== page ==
Draw in the ocean ? does his eye discern the flying cloud

As the raven's eye ? or does he measure the expanse like the vulture ?

Does the still spider view the cliffs where eagles hide their young ?

Or does the fly rejoice because the harvest is brought in ?

Does not the eagle scorn the earth and despise the treasures beneath ?

But the mole knoweth what is there, and the worm shall tell it thee ;

Does not the worm erect a pillar in the mouldering churchyard ?
(Fourteener cadence, breaking down, or out, into /ion - metrical prose

V^a/a type [Night, vii. p. 69) :
With a crash breaking across, the horrible mass comes down
Thund'ring ; and hail and frozen iron hail'd from the Element


Summary on It is to be hoped that few readers will have failed to

perceive, to some extent already, why so much space has
been given to the prosody of a poet who, vastly as the
appreciation of him has increased in the last thirty or forty
years, is probably still regarded by most people as a sort
of inspired doggerelist, if not as a doggerelist without the
inspiration, while the appreciation itself has provoked the
usual dana/ reaction against him. The reason simply is that,
in the first place, no poet since Shakespeare seems to me
to have had such an instinctive mastery of the great
principle of perfected English prosody — foot-composition
with free substitution ; and that, in the second place,
Blake shows the way to the progress in this line made
by his younger contemporaries and followers, the poets
of the nineteenth century proper. The way in which he
extends this command to the slippery, doubtful, and as

Rends thy white hair. Yet thou dost, fix'd, obdurate, brooding, sit
Writing thy books. Anon, a cloud filled with a waste of snows
Covers thee — still obdurate, still resolved, and writing still, etc. etc.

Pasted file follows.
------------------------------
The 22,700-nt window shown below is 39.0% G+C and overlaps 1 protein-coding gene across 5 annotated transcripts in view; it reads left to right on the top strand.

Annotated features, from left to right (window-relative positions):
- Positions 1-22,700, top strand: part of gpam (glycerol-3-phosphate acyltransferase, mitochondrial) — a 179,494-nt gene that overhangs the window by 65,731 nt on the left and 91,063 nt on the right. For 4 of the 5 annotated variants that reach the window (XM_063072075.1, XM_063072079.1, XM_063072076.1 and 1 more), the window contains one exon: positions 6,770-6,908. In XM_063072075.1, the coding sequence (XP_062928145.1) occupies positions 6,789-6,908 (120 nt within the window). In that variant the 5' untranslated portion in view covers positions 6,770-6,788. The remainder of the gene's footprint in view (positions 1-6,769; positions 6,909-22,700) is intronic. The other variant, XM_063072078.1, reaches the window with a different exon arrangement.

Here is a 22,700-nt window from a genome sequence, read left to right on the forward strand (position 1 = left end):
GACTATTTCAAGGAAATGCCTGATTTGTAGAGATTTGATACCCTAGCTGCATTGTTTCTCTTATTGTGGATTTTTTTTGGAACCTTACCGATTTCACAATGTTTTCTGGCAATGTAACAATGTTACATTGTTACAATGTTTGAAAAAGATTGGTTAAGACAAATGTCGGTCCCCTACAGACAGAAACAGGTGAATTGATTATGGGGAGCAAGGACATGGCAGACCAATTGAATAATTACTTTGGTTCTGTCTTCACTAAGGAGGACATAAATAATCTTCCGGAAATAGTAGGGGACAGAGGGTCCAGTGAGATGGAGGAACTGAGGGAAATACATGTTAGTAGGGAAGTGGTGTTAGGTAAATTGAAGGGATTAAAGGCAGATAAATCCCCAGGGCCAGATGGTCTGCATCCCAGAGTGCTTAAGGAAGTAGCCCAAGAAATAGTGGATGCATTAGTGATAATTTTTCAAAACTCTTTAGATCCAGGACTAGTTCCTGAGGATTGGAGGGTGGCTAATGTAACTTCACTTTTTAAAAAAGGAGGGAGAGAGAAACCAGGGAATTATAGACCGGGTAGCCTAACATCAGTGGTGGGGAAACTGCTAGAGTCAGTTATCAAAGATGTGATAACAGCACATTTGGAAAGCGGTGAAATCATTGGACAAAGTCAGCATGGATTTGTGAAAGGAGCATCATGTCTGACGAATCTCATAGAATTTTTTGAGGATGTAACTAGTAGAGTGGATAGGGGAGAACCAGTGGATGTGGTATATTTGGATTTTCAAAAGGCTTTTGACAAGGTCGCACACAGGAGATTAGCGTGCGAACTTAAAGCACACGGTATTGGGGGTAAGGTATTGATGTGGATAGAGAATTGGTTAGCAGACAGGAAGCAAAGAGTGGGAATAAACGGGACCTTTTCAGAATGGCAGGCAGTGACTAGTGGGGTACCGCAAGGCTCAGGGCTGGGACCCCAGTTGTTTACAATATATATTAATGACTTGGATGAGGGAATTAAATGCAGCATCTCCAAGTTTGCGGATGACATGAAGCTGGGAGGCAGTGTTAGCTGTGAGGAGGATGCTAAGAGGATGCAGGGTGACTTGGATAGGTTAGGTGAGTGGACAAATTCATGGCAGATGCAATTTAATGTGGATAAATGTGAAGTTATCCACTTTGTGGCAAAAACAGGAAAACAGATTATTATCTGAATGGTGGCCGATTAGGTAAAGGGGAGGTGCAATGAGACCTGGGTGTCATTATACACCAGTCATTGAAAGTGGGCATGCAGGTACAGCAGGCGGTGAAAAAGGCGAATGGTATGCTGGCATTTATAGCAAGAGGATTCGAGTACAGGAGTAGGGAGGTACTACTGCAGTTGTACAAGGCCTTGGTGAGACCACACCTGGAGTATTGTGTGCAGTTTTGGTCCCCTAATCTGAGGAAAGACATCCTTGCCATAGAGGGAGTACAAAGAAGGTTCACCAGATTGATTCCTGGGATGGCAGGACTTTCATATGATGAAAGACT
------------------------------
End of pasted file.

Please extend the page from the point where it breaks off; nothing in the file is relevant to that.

(In this, which has been kindly corrected for me, from a transcript of the
original, by Prof. Elton, the broken lines and strong varied pauses show a
remarkable change of scheme.)

Milton type (p. 25) :
They sang at the vintage. This is the last vintage, and seed
Shall no more be sown upon earth till all the vintage is over,
And all gather'd in — till the plow has passed over the nations,
And the harrow and heavy thundering roller upon the mountains,
And loud the souls howl round the porches of Golgonooza,
Crying, " O God, deliver us," to the Heavens or to the Earth !

(A different stamp altogether. Metre almost disappearing, but a strong
rhythmical split, at or a little beyond the middle, prevailing, as if in a sort of
lengthened Piers Ploivman scheme. As to a suggestion of Sigurd metre
which has been made, we may wait till we come to that poem. Of course
there is what may be called a substratum of fourteener generally. )

Jerusaletn type (pure prose and straightforward blank verse sometimes,
as at p. 77, \i\x\. generally as follows (p. 48)) : —

Beneath the bottoms of the graves which is Earth's central joint,
There is a place where contrarieties are equally true
(To protect from the giant blows in the sports of intellect,